In the food industry, encapsulation of baking powder or other leavening agents in shells of fat are the secret to self-rising pizza crusts. If the leavening were active in the dough before freezing, the dough would have very little rise left by the time it was cooked. But by keeping the baking powder separate from the moisture in the crust until the dough is heated - thus melting the shells around the encapsulated powder - the rising action is delivered just in time and provides the popular rising crusts of several leading brands.
Encapsulation is moving to new heights - or temperatures - through the use of new temperature resistant technology in which the shell of a yeast cell is the body of the capsule. This Thermarome® technology from the Swiss firm, Firmenich, has exciting potential. The yeast encapsulation technology acquired previously from the UK firm MicCap, can allow high-temperature processing (e.g., frying)to be done without releasing flavoring agents, something not possible with other typical encapuslation technologies used in food. See some of the latest developments in this area in an article at NurtraIngredients.com.
Encapsulated flavors can pose the challenge of not being smelled until after they are in the mouth, reducing some of the user experience. But clever combinations of multiple technologies or different capsule types can help overcome this.
Is there a disruptive innovation beyond the encapsulation of aroma and flavor that may challenge the established players? Could active rather than passive delivery play an increased role in the future? Or could other matrix loading technologies provide the next big boost for flavor and aroma? Stay tuned!
By the way, the story behind the pursuit of patent protection for carbonless paper has lessons for innovators that still need to be taught today. The story is told briefly by Appleton in their article on Lowel Schleicher, one of the inventors:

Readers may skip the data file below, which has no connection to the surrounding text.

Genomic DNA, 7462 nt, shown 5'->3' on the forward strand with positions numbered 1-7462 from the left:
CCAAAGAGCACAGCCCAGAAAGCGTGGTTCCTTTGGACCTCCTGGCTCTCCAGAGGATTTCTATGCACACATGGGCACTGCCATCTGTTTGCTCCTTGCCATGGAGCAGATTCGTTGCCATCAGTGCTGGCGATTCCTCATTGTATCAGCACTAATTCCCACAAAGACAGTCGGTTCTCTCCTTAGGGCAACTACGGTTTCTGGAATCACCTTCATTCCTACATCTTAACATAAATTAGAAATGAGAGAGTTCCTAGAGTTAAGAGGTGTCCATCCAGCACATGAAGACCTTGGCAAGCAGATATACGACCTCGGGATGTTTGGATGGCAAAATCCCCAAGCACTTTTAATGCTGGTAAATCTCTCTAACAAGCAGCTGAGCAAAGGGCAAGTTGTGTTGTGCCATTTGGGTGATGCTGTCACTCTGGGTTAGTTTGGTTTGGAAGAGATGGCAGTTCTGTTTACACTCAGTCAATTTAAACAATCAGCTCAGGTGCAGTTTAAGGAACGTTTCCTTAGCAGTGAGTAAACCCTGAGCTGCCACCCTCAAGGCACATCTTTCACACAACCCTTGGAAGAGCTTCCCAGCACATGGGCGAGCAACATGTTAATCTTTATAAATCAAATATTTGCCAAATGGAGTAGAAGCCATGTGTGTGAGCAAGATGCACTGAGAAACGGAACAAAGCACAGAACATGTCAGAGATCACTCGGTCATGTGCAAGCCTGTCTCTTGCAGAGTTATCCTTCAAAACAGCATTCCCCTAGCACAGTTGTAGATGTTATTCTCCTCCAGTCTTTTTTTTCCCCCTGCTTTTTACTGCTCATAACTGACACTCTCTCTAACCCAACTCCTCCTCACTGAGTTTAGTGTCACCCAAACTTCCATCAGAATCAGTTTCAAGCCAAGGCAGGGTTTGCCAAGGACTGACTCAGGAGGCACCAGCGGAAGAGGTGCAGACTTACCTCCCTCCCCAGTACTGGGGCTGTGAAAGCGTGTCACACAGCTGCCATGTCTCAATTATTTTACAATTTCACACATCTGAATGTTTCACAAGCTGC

While at NCR Corporation, Schleicher began working with the Barry Green, a company scientist who introduced the first commercial example of a system of liquid-filled microcapsules dispersed within a solid coating. It was this microencapsulation system that was used to develop carbonless paper.Moral? There are several:
During 1952 and 1953 Schleicher and Green worked together to further develop and refine the microencapsulation system. They co-invented the system that is used to produce much of today’s carbonless paper and filed the patent on June 30, 1953.
During the patent application process Schleicher proved he was as capable of explaining his ideas as he was at creating them. "The examiner refused to believe that capsules existed and instead felt the paper contained nothing more than oil and water emulsion," said Schleicher. "So I put my equipment and materials on his desk and demonstrated the entire process right in front of him." The patent office approved his application.
Schleicher, Green and others at NCR Corporation collaborated with Appleton Coated Paper Company, the predecessor company to Appleton, to commercially introduce carbonless paper in 1954. Schleicher continued to work with Appleton and, after NCR Corporation acquired Appleton Coated Paper Company in 1971, he moved to Appleton in 1973 and was named Appleton Papers' director of basic research, a position he held until his retirement in May 1990.
- Examiner interviews are valuable tools for advancing the prosecution of a patent.
- Demonstrations can be powerful teaching tools in interviews (they require prior approval and must not use unsafe materials - discuss the proposed demo carefully with the examiner before the interview).
- Patents are stronger when inventors are closely involved in the preparation AND prosecution of the patents.
- Knowledgeable inventors who can explain their invention and teach others really make a difference. Invention without good communication will usually not realize the potential that was there.